2. Leave no stone unturned: Applied observability puts granularity to new levels
Observability has grown up, breaking out from its infant stages as a tech-focused term to something that organizations realize will provide the key to keeping track of key data events in an increasingly de-coupled business world spanning systems architecture to the business operations it supports.
Moving forward, we now have the next level, “Applied Observability,” recognized by Gartner as a key 2023 strategic tech trend at its most recent Orlando Symposium.
Applied Observability enables organizations to exploit their data artifacts for competitive advantage. That means being able to ensure that the right data is delivered at the right time for rapid action based on confirmed stakeholder actions rather than intentions. “Observable” data include key digitized artifacts, such as logs, traces, API calls, dwell time, downloads, and file transfers, that appear when any stakeholder takes any kind of action. Applied Observability feeds these observable artifacts back in a highly orchestrated and integrated approach to accelerate organizational decision-making and allows the business owner to track how long an action took to fully process at every point in the workflow. By having this visibility into end-to-end workflows, businesses can gain better visibility into how long their systems took to process a workflow and get real-time insights into bottlenecks or areas for improvement to ensure their systems function optimally.
EDA takes observability one step further
But unearthing these insights requires an event-driven approach to software architecture. Distributed tracing, for example, is a method of tracking application requests as they flow from front-end devices to back-end services and databases. By definition, and in contrast to traditional tracing, distributed tracing can be visualized to show a searchable, graphical picture of when, where, and how a single event flowed through an enterprise, regardless of the number of hops the workflow took to fully process.
Consider the potential traceability and end-to-end observability benefits across a payment ecosystem underpinned by event-driven architecture. Embedding distributed tracing into an event mesh emits trace events in OpenTelemetry format so banks can collect, visualize and analyze them in any compatible tool. This empowers them to not only confirm that a given message was published but easily understand exactly when and by whom, where it went, down to individual hops, who received it and when…or why not.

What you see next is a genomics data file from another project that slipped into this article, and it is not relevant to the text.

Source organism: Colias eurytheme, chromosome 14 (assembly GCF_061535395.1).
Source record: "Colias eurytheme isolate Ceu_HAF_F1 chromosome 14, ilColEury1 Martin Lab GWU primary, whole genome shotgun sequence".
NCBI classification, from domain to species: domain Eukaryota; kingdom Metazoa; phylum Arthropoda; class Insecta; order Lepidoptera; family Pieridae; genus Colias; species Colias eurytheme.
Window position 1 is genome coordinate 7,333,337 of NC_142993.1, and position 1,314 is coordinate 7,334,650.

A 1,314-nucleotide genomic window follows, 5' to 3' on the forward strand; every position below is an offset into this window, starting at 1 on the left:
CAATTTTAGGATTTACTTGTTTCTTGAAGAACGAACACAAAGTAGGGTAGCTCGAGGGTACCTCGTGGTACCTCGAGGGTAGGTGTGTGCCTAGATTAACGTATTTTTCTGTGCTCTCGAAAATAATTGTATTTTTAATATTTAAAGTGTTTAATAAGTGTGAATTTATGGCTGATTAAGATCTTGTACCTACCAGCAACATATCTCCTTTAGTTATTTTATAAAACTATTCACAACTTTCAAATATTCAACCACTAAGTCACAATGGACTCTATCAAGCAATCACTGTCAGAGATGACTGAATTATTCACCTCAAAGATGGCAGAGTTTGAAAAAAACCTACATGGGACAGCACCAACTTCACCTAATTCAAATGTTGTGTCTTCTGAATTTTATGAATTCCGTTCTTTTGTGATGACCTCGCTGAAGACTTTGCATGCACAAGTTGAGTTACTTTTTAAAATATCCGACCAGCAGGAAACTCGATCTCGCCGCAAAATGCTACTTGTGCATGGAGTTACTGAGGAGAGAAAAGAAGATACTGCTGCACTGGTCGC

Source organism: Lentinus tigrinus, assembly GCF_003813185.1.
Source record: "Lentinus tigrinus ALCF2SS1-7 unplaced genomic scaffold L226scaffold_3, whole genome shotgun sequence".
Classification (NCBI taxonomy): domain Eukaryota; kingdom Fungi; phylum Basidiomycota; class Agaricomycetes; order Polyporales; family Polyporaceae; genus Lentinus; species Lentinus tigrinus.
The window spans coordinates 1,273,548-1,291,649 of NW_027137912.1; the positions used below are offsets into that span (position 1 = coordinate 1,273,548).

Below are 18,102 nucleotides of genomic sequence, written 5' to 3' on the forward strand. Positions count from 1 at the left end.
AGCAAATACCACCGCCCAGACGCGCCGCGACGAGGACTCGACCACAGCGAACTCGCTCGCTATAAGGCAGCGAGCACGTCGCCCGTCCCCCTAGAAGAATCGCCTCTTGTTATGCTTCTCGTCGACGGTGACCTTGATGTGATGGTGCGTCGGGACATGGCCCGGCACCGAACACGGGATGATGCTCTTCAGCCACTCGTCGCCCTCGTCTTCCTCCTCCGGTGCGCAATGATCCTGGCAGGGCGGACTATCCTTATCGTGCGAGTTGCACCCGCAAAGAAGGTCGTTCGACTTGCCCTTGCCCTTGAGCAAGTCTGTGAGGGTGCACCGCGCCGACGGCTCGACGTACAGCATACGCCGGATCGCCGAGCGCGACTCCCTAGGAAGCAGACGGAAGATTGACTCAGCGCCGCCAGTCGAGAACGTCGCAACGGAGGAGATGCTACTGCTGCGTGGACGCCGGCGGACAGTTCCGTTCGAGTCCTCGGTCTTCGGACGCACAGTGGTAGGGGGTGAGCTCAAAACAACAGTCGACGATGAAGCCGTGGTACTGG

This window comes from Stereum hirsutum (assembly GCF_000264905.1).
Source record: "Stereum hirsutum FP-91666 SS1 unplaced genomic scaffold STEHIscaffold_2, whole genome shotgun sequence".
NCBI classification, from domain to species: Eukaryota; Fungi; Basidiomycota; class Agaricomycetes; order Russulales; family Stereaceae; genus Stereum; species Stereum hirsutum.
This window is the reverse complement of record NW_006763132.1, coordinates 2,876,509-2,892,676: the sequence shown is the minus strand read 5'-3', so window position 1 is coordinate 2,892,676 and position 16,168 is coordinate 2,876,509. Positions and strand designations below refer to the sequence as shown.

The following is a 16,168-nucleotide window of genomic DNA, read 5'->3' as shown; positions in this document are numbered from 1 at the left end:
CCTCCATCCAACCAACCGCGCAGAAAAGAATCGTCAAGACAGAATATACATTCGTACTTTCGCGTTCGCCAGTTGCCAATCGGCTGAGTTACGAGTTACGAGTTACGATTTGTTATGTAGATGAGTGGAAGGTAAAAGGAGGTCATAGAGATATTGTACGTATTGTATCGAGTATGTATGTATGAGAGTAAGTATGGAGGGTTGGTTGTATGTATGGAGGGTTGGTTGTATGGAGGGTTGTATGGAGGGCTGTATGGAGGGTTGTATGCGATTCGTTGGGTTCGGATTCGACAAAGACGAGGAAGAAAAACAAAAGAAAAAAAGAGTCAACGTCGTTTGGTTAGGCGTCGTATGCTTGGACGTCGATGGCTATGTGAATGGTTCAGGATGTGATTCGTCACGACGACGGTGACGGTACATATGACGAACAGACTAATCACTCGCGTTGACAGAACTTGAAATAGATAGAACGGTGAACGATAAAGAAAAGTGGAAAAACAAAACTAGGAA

When planned strategically and executed successfully, Applied Observability is arguably the most powerful source of data-driven decision-making. And, since OpenTelemetry is a well-defined open standard, it can be implemented across both synchronous and asynchronous workflows.
3. The Metaverse will continue to haze the lines between physical and digital
Zooming out a bit, there is no getting away from the increasing prevalence of the Metaverse. It is clear to see its potential to reshape everything from consumer habits to public services to health, welfare, and education from an emerging digital universe where providers, creators, and consumers can experience a parallel life to their real-world existence. Driven by technologies, including digital twins, augmented reality, and virtual reality, McKinsey estimates the Metaverse will be worth $5 trillion by 2030.
The Metaverse helps organizations operate in real time like never before
Data in real time will be the vital common denominator to link the digital and physical divide and optimize the Metaverse. McKinsey lists real-time data as a vital element to facilitate the adoption of the Metaverse in several key industries. These include Retail – to enhance shopping/in-store/product experience, capture efficiencies, and explore net-new revenue streams; Banking/Financial Services – to support Decentralized Finance structures; Transportation – to allow central coordination and project management (e.g., via IoT/digital twins), especially in logistics, with real-time data collection for optimization; and Healthcare – enabling fully-personalized health consultations, with access to real-time data.